January 2, 2013 10:01 pm

At times you may find yourself standing at the head of the class with a room full of eager students, hands raised, ready to answer the question you have just asked.  You then choose one student to respond and they give you the wrong answer.  Their reply may be anywhere from not quite right to completely unrelated to the topic.  So, what should you do?  A good place to start is to thank the student for offering an answer; it takes some students more courage than others to participate.  Next, if the student’s response was partially right reference that point and then redirect the question back to the class.  You may want to rephrase it or build off of what the first student contributed.  For example if you asked your class, “What is an entrepreneur?”  A student may say, “Someone with a new idea.”  Your response could look like, “Okay, that’s a good place to start Johnny.  An entrepreneur often does begin with a new idea.  Can anyone tell me another characteristic of an entrepreneur?”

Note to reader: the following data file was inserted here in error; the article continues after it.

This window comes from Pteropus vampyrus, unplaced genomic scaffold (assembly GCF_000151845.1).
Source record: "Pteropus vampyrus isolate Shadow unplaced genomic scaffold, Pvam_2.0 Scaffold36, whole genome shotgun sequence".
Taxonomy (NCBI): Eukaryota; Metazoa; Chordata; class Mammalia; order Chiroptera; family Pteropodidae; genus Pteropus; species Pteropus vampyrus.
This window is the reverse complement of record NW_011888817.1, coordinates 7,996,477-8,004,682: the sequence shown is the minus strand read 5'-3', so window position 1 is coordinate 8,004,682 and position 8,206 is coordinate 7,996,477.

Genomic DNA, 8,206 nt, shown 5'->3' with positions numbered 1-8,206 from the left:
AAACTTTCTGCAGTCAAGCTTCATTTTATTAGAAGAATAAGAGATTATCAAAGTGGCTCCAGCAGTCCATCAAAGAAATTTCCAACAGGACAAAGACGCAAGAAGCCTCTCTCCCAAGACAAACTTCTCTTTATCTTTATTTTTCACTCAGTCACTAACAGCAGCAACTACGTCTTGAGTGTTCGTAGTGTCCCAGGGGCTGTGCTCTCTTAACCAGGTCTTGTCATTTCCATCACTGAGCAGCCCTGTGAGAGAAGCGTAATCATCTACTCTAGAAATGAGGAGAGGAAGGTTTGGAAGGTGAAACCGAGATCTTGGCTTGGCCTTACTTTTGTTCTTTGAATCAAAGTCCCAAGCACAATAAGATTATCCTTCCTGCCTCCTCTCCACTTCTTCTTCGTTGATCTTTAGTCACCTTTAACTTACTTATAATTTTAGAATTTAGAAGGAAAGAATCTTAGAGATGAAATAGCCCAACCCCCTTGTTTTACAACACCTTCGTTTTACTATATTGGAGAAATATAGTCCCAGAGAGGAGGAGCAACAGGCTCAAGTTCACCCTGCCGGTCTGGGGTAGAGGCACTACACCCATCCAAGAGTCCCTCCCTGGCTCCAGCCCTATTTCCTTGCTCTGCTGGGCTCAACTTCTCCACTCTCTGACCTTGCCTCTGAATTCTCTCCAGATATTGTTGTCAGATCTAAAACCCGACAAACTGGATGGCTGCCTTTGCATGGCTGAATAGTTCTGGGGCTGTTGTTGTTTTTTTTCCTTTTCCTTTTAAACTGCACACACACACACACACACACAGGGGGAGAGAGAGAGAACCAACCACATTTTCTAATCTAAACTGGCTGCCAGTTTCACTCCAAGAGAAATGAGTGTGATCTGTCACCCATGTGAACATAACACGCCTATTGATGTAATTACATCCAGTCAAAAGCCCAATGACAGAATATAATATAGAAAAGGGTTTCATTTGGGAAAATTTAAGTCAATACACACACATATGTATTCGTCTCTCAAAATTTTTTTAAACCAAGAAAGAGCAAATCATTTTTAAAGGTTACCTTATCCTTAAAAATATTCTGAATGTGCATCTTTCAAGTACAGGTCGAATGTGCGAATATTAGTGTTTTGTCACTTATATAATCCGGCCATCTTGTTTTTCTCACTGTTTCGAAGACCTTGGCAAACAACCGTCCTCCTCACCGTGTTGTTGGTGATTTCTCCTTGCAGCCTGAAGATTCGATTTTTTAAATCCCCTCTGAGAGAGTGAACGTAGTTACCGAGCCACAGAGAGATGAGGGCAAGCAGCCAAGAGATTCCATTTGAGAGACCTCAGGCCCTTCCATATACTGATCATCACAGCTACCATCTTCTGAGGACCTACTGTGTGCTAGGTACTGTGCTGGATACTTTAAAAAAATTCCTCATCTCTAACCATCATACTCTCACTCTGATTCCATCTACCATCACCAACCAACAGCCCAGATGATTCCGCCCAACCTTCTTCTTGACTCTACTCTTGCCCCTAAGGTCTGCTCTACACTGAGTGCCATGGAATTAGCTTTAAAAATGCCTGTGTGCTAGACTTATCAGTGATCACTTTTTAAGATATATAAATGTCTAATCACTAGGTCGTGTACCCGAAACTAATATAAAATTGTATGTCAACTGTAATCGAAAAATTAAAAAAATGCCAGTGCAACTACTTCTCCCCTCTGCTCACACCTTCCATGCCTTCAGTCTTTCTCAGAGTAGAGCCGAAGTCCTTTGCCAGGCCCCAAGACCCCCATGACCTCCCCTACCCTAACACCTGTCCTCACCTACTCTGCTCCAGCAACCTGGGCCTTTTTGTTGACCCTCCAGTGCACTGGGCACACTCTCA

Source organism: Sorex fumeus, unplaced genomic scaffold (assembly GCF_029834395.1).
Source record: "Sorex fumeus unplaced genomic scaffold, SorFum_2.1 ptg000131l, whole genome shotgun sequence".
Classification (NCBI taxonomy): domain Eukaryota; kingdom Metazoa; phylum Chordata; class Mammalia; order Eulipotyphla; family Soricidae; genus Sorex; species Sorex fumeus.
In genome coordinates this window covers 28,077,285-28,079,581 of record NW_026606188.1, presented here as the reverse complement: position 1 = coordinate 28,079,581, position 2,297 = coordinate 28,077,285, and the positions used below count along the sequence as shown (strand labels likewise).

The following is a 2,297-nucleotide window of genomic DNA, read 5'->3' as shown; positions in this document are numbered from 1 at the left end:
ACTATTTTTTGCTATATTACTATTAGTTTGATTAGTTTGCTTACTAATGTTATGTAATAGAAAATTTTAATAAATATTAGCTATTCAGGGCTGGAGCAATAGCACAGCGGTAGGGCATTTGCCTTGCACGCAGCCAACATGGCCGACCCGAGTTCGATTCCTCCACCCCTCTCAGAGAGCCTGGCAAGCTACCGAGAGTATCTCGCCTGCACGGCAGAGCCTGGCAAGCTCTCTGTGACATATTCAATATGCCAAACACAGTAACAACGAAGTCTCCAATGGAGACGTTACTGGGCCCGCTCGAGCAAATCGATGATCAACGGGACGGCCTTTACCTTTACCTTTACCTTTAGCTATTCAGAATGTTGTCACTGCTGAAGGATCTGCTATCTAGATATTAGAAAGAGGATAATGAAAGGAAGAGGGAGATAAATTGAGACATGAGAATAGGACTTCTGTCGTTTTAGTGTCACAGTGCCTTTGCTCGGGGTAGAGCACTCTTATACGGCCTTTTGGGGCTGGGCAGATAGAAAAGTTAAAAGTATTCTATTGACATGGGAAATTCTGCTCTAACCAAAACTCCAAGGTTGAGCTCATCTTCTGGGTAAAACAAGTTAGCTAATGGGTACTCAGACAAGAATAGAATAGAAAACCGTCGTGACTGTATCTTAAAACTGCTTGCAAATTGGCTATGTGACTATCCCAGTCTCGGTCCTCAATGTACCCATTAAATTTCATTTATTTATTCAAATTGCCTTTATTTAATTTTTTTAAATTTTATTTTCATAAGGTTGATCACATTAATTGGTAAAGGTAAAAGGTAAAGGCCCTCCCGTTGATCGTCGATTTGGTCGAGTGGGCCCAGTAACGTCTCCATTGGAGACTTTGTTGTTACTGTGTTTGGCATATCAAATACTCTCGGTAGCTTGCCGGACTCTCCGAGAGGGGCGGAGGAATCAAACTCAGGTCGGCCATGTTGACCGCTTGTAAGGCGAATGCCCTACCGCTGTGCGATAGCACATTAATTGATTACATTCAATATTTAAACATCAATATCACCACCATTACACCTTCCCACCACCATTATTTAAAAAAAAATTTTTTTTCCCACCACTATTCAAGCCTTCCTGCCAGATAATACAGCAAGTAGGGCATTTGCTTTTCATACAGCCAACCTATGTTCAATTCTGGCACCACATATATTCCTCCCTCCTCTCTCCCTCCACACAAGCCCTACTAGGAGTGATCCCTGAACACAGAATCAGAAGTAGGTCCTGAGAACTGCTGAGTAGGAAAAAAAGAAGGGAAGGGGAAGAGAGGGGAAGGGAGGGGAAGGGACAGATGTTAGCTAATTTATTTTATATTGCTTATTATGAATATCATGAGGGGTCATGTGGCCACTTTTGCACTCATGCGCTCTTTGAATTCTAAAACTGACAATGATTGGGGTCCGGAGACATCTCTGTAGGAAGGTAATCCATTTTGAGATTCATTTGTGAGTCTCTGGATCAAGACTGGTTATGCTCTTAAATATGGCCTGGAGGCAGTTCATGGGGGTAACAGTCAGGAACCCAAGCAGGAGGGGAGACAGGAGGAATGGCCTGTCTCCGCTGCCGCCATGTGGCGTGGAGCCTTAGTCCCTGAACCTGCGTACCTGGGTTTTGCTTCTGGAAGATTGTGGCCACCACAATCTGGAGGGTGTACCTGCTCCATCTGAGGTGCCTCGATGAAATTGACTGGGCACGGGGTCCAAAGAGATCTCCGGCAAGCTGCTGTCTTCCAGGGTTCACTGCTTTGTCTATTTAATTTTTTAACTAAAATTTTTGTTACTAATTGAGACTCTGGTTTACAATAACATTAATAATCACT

If the student’s answer completely missed the mark you can turn to the class and ask, “Do you all agree with Johnny’s answer?” Or “What do you all think about Johnny’s answer?”  This is a good tactic because the next student most likely will be focused on giving you what they think is the correct answer without comparing it to what was just said.

But, the way you respond to the wrong answer, in your body language and tone, is really the most important part.  If the students feel it is okay to make a mistake and that you are more focused on their participation than them always being right they will continue to try and be engaged.  They will learn from their own and their classmates mistakes!

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